Developers waiting on Congress for National Science Foundation headquarters lease

Two leases composing the National Science Foundation headquarters in Ballston expire in 2013, prompting frenzied interest from local developers in search of tenants.

The NSF is an independent federal agency that promotes science through research and education programs. On behalf of the NSF, the General Services Administration requested congressional authority to lease up to 690,000 square feet in contiguous space for the agency in Northern Virginia.

The NSF is housed at 4121 and 4201 Wilson Blvd. in Arlington, but its leases expire in April and December of 2013. The NSF is an attractive tenant for landlords not only because it currently employs 1,500 full-time staff members, but also because it draws more than 60,000 visitors every year.

“They would seem to have a good amount of options, potential sites, in Northern Virginia with access to Metro,” said Art Turowski, a former GSA official who monitors federal leasing as a broker for Jones Lang LaSalle. Turowski said that the price per square foot requested by the GSA, $38, was high enough that developers in Arlington, Tysons Corner and Alexandria planning to erect new buildings were all likely to compete for NSF.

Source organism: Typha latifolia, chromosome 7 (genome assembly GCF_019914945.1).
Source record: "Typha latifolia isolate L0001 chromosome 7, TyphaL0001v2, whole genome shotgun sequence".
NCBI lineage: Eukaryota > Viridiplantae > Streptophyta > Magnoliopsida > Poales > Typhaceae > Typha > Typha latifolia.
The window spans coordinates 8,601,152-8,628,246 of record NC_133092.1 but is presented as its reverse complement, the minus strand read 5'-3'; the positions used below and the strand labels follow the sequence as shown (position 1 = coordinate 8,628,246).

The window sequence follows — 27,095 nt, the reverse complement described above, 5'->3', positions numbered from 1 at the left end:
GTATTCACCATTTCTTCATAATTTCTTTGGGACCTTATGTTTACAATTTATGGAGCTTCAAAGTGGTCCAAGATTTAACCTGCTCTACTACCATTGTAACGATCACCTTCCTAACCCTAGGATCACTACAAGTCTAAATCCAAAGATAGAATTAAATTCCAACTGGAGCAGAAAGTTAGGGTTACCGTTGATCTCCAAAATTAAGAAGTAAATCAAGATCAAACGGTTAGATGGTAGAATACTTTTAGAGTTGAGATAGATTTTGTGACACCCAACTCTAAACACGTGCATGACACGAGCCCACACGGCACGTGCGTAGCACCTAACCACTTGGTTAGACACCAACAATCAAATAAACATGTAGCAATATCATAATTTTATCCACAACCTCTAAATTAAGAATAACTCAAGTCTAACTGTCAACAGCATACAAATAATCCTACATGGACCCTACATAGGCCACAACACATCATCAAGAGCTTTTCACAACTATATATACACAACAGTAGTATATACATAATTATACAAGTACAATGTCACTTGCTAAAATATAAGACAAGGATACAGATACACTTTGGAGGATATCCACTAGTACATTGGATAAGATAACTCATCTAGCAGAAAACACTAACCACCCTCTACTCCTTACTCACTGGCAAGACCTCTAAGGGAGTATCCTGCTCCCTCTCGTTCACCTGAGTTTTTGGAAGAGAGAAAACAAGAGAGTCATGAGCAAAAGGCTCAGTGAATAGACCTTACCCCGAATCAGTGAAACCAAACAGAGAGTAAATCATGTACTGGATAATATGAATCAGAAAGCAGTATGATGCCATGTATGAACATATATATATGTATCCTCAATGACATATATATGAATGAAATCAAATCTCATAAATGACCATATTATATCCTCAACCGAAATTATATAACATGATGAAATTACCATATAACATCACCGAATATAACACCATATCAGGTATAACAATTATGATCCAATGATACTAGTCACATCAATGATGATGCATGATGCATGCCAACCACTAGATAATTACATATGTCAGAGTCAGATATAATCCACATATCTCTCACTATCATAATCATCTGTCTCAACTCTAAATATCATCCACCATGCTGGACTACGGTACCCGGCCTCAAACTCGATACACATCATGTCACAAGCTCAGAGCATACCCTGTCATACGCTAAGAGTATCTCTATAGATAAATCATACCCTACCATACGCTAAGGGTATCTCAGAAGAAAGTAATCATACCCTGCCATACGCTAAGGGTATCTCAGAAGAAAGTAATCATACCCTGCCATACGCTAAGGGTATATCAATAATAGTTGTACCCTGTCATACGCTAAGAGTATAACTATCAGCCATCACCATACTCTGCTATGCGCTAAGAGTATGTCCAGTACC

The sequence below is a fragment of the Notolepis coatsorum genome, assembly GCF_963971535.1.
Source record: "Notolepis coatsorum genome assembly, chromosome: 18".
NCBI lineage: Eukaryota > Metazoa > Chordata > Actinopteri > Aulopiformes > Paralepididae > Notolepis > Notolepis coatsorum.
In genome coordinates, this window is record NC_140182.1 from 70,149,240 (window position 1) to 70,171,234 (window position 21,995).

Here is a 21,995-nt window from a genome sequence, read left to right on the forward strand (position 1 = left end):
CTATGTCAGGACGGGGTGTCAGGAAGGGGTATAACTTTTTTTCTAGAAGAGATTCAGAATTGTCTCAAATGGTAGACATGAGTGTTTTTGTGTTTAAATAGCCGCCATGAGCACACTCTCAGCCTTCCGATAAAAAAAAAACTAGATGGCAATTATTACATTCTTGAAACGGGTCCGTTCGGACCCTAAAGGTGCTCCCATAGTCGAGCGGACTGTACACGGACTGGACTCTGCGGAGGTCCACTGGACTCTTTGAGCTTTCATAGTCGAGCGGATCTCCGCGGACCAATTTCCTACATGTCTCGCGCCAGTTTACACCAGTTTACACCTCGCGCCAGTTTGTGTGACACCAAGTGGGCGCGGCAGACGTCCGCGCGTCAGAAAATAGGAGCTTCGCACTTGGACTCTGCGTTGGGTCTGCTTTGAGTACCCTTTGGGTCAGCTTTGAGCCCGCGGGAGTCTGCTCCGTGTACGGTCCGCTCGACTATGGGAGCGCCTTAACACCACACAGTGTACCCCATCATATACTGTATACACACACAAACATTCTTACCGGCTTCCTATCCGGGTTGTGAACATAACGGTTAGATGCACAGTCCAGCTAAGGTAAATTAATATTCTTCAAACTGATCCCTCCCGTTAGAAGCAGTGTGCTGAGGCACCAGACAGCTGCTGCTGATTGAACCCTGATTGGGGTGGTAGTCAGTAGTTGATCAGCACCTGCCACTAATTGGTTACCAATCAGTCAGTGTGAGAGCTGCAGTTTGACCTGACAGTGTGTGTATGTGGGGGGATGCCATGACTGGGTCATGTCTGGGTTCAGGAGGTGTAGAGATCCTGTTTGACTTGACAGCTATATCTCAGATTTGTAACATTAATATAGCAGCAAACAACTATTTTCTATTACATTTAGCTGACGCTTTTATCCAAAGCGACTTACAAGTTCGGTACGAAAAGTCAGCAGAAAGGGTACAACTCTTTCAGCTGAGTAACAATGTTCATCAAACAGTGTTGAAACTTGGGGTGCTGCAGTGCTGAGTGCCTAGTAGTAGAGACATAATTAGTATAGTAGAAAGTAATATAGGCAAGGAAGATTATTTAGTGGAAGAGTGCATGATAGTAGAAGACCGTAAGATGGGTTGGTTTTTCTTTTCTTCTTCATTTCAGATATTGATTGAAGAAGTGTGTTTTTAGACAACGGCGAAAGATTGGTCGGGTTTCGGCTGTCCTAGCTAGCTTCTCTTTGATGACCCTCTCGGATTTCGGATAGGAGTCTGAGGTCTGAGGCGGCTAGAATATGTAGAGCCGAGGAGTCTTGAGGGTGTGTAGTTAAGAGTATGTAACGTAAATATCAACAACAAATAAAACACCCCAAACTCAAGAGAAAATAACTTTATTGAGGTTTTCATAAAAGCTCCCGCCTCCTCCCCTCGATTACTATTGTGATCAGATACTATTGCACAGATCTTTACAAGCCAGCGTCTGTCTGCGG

First, however, the search for space has to be approved by the congressional panels that oversee GSA and public buildings. The agency’s search request was submitted last December and neither the House nor Senate committee responsible for approving space has acted.

Those panels have been occupied with cost-saving measures and investigating a $557 million lease for downtown Washington offices signed by the Securities and Exchange Commission. The lease prompted two House hearings and may lead to prosecution by the Justice Department.

No timetable for the request has been set. Justin Harclerode, spokesman for U.S. Rep. John L. Mica (R-Fla.), who chairs the Transportation and Infrastructure Committee, said the committee was reviewing a number of prospective uses but did not have a firm time line for consideration of the NSF request.

Turowski called the congressional delays for considering the NSF request “unusual but not unheard of.” He said there was still time for the GSA to receive a wide array of responses from commercial landlords.

Jonathan O'Connell has covered land use and development in the Washington area for more than five years.
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